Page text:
Playing Positions/Keys for Bill Williams' Blue Goose Albums

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Playing Positions/Keys for Bill Williams' Blue Goose Albums

Compiled by John Miller

I've been wanting to post the playing positions/keys for Bill Williams' two albums on Blue Goose Records from the early '70s for some time. Bill Williams hailed from Greenup, Kentucky, just across the Ohio River from Ohio, and was one of the most exciting first-time discoveries of the 1960-1970 period. While having a foot firmly planted in the Country Blues, Bill also played Pop hits of the past, and patriotic numbers, like "The Star Spangled Banner".
Bill's playing was certainly influenced by that of Blind Blake, whom he spent some time with, but there are a lot of elements in his playing and repertoire which don't have any obvious predecessors. Bill was so far from any place that might be viewed as a music center that it's really kind of amazing that he was discovered and recorded at all. He was very proud of having been awarded recognition from his state as a "Kentucky Colonel". I met him once briefly at the Smithsonian Folklife Festival and count myself very fortunate to have had the chance to hear him play, play with him a little and visit and talk. He was a friendly and intelligent man, and I just wish more people had had a chance to see and hear him play, to hear his recordings, and to meet him.
All of Bill's recorded repertoire was played in standard tuning. The "key" column in the table shows where his renditions sounded. A plus sign indicates a bit sharp of the indicated key; multiple pluses indicate more extreme sharpness. A minus sign indicates a bit flat of the indicated key with multiple minus signs indicating a more intensified flatness.

Bill Williams - "Low And Lonesome", Blue Goose 2004

1The ChickenG position (closed)F#
2Banjo RagG position (closed)F#
3My Girlfriend Left MeC positionB
4Bill's RagC positionC+
5St Louis BluesC positionB
6PocahontasA positionA minor
7Lucky BluesE positionE
8I'll Follow YouA positionA-
9Up A Lazy RiverG positionF#
10Too TightG positionG+
11Low And LonesomeE positionEb
12Total RagG position (closed)G-
13I Know What It Means To Be LonesomeC positionC-
14Frankie And JohnnyG positionF#


  • Like Rev. Davis, Bill Williams had a predilection for playing in a closed position G, like an F chord moved up two frets with a thumb wrap fretting the sixth string. I've indicated the G tunes where Bill chose that closed position. His slippery way of playing in this position, as best exemplified in his version of "The Chicken", was all his own.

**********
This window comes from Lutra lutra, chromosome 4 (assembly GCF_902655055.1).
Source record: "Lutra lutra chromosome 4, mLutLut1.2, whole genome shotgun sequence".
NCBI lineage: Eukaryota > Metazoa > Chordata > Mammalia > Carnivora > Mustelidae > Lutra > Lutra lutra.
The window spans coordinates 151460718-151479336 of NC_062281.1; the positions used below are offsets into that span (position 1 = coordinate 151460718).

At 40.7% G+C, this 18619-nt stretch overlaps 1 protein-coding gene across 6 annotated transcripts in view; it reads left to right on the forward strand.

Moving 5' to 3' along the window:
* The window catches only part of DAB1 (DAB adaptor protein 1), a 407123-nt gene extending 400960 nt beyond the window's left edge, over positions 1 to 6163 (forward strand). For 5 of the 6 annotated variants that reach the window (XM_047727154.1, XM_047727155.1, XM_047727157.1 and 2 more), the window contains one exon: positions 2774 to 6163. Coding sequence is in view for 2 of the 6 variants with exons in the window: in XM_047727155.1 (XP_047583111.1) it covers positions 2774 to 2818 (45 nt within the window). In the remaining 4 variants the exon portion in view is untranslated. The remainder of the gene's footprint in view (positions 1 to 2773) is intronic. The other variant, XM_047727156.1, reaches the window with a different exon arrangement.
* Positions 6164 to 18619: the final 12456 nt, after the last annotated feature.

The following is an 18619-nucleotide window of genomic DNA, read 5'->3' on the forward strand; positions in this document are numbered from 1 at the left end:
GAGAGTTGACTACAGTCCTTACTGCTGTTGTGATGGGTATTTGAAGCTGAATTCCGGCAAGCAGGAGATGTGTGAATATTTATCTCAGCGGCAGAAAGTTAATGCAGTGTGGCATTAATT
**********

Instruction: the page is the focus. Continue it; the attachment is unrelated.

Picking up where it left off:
• Two of the songs in the program, "Bill's Rag" and "Pocahontas" bear strong resemblances to songs from the thumb-picking repertoire, Merle Travis's "Saturday Night Shuffle" in the case of "Bill's Rag" and John D. Loudermilk's "Windy and Warm", in the case of "Pocahontas". Do Bill's tunes represent the seeds from which the better-known tunes grew? Perhaps, but there's no way of knowing for sure, and Bill may have been influenced by recorded versions of the other tunes, too.
  • "My Girlfriend Left Me" shares its melody with Blind Blake's "Georgia Bound".
  • One somewhat disconcerting thing that can be heard from time to time during the course of the program is the sound of Bill grinding his teeth. Best to nip that particular habit in the bud, folks.

The Late Bill Williams - "Blues, Rags and Ballads", Blue Goose 2013

1Salty DogG positionF+
2Corn Liquor BluesG positionG--
3Listen To The MockingbirdA positionA-
4Make Me A Pallet On The FloorC positionB
5That's The Human Thing To DoF position, standard tuningEb+
6BubblegumD position, standard tuningEb--
7Darktown Strutters' BallF positionF
8Nobody's BusinessC positionC--
9Buck DanceC positionC---
10Some of These DaysC positionB+
11Blake's RagG positionF#--
12Railroad BillC positionC#--
13When The Roses Bloom AgainC positionC


  • Bill's posthumously released album had more Pop songs on it than his first album, including "Listen To The Mockingbird, reputedly a favorite of Abraham Lincoln, "That's The Human Thing To Do" ("Was That The Human Thing To Do"), a hit for the Boswell Sisters, and Shelton Brooks' "Darktown Strutters Ball". Playing in F didn't phase Bill Williams at all.
  • It's always neat to hear a guitarist's version of "Buck Dance" to see where it stands relative to the many other recorded versions.

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